Albena Yaneva, Made by the Office for Metropolitan Architecture: An Ethnography of Design (010 Publishers, Rotterdam, 2009). ISBN 978 90 6450 7144.
Something about this book has seeped into thought and work. It’s gone viral within the confines of VerySmallKitchen, appearing in conversation, articles, talks, both directly and indirectly. Its specifics have become absorbed into VSK assumptions, changed and modified, no doubt misremembered and falsified, deleted, transformed, reified…
So for this response-review it seems useful to impose the limitation of not looking back at the book itself, but trying to sketch out some of this both marked and illusive presence it has attained for me.
Albena Yaneva has written a participant observer study of the Office for Metropolitan Architecture in the Netherlands. Yaneva observed and interviewed architects in the office, which quickly challenged the dominant ways in which architectural practice is represented: the images of finished buildings; the representations of process around the visions of star names (in this case, Rem Koolhas); an inferred model of creativity in which the star architect’s vision is made into drawings, then models, then built, in a straight forward, linear process.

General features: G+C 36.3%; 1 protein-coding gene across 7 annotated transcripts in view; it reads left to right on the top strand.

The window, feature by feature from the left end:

Koolhas himself is relatively absent from Yaneva’s study. His starring role in this narrative of architecture is filled by blue foam. Blue foam is the material that is cut and made into models in the OMA office (see image above). Yaneva cites a Koolhas edict that no pieces of blue foam must ever be thrown away. Yaneva cites the failure of a Koolhas plan to have a no-foam month, because OMA architects can’t think and work without it.
Blue foam moves around the office, is moved from office to office, model to model. Old models are taken out and re-worked, re-scaled, applied to new problems and new contexts.
What first attracted me to this book was its use of storytelling. Yaneva presents the book as a short story collection. By “story” she means a narrative of blue foam, how it is used (and how its use is talked about) in a particular OMA episode. Story as a way of connecting incidents, story as a way of paying attention within trajectories of space and time, story giving form to the uncertain (anti-) narrative of process.
Story as commentary in itself. A meeting point of experience and narration, where each can be held in balance.
Nothing in Yaneva’s story-practice is fiction – is “made-up” – or fantasy. The “story” frame allows a muted sense of these other story possibilities to enter into the method – part of the inevitable fiction of narration, the shifting (in-) fidelities of description. Fiction hovers here as an implied criticality in each word, phrase, idea…
I don’t remember the stories. I’m tempted to look up an example and copy it out here. But first I want to try and sketch out more clearly the way this book has been working for me. This, I think, is principally to do with the sense of process it unfolds ( I know, I know, my engagement of this book is looping, repeating, circling). A sense of emergent practices, emergent from working with material, a non-verbal method in what elsewhere seems a highly articulated OMA practice. A vocabulary for this is tricky.